Its been ages since I did this so I can't remember it all.
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Sam_Chem
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(Original post by Maker)
Its been ages since I did this so I can't remember it all.
THanks anyways! Its 3% of the paper and marking everything else I got 92% so I might just throw away those marks how i've only ever done conjugation in the other module exam :P
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langlitz
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(Original post by Sam_Chem)
Could the stability be attributed to conjugation, as you say, phenylamine has a bezene ring so it is more conjugated than the others.

So, in answering this question for 3 marks I could say roughly:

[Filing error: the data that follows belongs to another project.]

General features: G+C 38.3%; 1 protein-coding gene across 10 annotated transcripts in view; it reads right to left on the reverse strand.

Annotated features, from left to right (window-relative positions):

Strength of the base relates to the stability of the cation when the base accepts a H+ ion. (LB definition of bases)

Phenylamine forms the most stable cation as it is conjugated, allowing the charge to be spread across the molecule, making it the most stable base. OR Phenylamine includes a bezene ring, which has delocalisation of electrons making it a stronger base by being able to accept the H+ easier?

And ammonia, with the lone pair of electrons, makes a strong base/strong acceptor of H+.

Bah, im getting different concepts mixed up!
You do realise a larger pKb means it is a weaker base?

The methyl group in methylamine is electron donating so it stabilises the +ive charge better then ammonia thus making it a stronger base. Phenylamine is a very weak base compared to ammonia because the lone pair orbitals interact with the oribitals of the benzene ring, making them less available for a proton to form a bond with the nitrogen